Diop’s interjections come across as a grand inside joke. We get to laugh with him, not at him. Meanwhile it’s the Ozzie and Harriet scenery—looking threadbare, dated, and eerily familiar—which becomes the comic target. There’s Diop holding a shovel near freshly cleared sidewalk, standing proudly near his bouffant wife and white siding. His home is his castle. A few pages later he pops up on the archery course with friends in rolled up jeans and turtleneck. It’s been a pleasure, guys, and the arrows have found their target. Someone hand him a Pabst already. Other photos capture Diop relaxing in lawn chairs, picnicking in a field, toasting a cocktail party, and reading the paper in the den, among other leisure activities. It’s the pre-Sputnik glory days. No one seems in much of a hurry. Progress is not just inevitable but a birthright. The photos trace a greatest hits parade through halcyon America, at least as portrayed in pop culture imagery.
Romanticized history provides the book’s other driving force, for Shulman’s curation isn’t random. The photos were carefully selected to reflect a white nostalgic fantasy. Family snaps—and conceptions of domestic identity— took their unconscious cues from TV shows, magazines, and films of the time. Since those outlets typically excised Black culture, contemporaneous vacation slides naturally followed suit. Surely some representations of Black life were captured on slide film, and eventually found their way to Shulman’s desk. But for the purposes of this book they’ve been rendered invisible. Instead, Diop’s characters perform on Velveeta stages. His presence puts the exclamation point in every spread. Is it really possible, the reader wonders, that a public pool could entertain two hundred people and not include one Black person? After spending a few minutes scouting the faces, that fact becomes seems depressingly clear. If it’s any consolation, we eventually find Diop in the scene, engaged in conversation with two white buddies. It’s anyone’s guess what they’re discussing. Caucasian oligarchies, perhaps?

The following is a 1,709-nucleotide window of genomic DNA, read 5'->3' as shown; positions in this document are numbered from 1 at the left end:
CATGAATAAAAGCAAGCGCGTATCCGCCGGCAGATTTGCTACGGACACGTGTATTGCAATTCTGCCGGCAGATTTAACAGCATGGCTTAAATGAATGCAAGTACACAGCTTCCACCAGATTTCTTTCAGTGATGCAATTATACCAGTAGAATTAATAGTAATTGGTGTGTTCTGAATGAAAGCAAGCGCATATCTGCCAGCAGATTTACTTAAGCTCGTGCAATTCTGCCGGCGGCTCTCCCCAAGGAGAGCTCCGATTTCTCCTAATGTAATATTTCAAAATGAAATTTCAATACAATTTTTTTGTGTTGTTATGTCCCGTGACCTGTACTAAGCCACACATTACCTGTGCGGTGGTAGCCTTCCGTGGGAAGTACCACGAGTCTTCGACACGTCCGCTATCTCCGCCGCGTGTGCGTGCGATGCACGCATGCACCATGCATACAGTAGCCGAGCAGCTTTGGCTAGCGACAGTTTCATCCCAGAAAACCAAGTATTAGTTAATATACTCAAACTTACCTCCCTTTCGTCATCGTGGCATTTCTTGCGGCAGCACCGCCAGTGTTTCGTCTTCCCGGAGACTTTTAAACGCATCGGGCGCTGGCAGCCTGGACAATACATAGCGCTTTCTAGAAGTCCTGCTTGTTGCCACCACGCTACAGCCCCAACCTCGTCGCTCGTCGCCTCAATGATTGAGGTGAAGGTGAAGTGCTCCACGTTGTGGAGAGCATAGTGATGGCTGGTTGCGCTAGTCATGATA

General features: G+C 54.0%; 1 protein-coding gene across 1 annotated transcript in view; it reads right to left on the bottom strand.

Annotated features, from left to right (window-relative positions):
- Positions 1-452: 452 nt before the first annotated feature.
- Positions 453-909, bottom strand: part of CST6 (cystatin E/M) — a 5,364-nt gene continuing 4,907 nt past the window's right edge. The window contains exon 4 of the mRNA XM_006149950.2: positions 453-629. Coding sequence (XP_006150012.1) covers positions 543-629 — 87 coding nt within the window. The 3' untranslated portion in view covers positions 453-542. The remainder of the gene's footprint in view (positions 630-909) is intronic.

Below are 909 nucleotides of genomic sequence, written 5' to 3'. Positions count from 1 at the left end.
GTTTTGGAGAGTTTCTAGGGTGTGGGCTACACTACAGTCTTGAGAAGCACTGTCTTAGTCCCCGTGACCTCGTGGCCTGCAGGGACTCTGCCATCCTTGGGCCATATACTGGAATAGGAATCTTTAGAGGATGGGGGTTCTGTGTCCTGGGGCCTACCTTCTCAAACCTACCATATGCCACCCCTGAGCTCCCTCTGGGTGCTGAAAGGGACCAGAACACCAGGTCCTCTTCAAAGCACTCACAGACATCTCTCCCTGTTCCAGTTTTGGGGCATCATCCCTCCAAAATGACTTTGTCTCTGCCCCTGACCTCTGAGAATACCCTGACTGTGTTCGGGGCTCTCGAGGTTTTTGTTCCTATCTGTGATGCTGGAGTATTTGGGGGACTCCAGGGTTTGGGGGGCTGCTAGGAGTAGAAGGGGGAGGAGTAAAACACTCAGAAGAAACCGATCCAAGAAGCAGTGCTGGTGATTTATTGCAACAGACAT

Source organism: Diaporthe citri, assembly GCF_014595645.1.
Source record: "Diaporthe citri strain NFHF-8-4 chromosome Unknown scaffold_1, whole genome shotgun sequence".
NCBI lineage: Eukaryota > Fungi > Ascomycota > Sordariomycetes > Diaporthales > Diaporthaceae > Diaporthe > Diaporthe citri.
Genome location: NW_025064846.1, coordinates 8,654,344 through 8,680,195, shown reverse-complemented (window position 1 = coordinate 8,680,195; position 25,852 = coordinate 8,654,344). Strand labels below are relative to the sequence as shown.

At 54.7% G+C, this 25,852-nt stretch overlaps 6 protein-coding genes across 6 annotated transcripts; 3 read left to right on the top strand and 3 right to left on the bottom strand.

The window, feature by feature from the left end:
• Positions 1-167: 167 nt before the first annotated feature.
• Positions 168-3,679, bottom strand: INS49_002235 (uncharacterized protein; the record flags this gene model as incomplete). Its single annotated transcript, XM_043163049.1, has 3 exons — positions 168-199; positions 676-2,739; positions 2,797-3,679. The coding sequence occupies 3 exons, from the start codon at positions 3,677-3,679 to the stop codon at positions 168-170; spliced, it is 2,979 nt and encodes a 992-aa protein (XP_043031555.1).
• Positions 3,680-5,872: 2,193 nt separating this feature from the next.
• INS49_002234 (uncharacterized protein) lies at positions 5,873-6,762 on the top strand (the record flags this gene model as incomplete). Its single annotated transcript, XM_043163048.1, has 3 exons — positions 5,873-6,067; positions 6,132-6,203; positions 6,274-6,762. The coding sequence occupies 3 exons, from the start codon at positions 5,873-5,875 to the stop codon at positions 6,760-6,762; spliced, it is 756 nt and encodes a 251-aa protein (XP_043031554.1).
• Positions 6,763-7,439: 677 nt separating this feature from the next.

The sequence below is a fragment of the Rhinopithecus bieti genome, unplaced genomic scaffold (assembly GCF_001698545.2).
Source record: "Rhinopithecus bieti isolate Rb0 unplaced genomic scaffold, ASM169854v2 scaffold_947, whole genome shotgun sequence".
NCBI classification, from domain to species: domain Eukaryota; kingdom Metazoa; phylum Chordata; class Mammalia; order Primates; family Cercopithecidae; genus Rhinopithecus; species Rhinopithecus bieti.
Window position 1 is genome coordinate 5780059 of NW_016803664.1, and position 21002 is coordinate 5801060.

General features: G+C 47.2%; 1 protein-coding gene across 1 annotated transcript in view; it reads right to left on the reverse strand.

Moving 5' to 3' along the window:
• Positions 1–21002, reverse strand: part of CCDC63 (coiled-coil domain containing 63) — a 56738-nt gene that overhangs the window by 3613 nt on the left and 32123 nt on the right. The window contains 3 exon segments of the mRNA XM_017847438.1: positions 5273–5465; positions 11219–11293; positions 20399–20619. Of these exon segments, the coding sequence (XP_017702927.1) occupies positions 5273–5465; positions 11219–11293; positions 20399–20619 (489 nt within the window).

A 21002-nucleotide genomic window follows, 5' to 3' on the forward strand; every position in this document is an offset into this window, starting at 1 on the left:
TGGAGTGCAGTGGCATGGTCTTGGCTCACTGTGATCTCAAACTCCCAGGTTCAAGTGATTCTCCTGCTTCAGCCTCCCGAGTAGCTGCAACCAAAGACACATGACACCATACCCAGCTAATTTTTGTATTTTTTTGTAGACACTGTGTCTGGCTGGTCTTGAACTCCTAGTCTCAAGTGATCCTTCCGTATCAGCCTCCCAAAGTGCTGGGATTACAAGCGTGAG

Shulman’s slides may be dated, but this book is cutting edge. Technically speaking it’s a modern marvel. Diop’s poses are precisely lit, choreographed, toned, and sized. As thespian roles they’re as carefully orchestrated as Cindy Sherman’s Untitled Film Stills. But with digital collage Diop takes them one step further. New and old shadows, costumes, props, and colorcasts blend seamlessly, even down to material flaws. Pixel peepers may find small discontinuities here and there, but only with effort. Most are perfect. A transcribed conversation with Diop and Shulman details the methodology. Suffice to say it’s the paramount of blending technique, and it makes Being There quite contemporary. Such montages would have been a practical challenge 10 or even 5 years ago.
But let’s not get hung up on technicalities. This is primarily a book of self-actualization. “It’s a way of projecting myself into worlds that aren’t necessarily accessible to me,” says Diop, a blunt appeal to inclusivity. Of course photographers have been projecting themselves into various worlds for decades. They percolated initially in the seventies me generation, then continued through Sherman, Nikki S Lee, Gillian Wearing, Samuel Fosso, Yasumasa Morimura, and Gordon Stettinius, to name just a few.
In the current era of reclaimed identity and expanded representation, role-playing self portraiture has assumed a fraught dimension. Shifting cultural mores come to a head in Being There, which seems ideally positioned to lay down a marker. Out with the bubbled past, in with global citizenry. Change is coming, but the MAGA contingent needn’t stress. It turns out the ride can be enjoyed. Being There is a rare photobook combination. With interesting pictures and strong political message, it’s a shot across the cultural bow. But the cannon fire feels light and absurd. It’s so well camouflaged that you might not notice the old warhorse sinking.
Collector’s POV: Omar Victor Diop is represented by Magnin-A Gallery in Paris (here). His work has not yet consistently found its way to the secondary markets, so gallery retail likely remains the best option for those collectors interested in following up.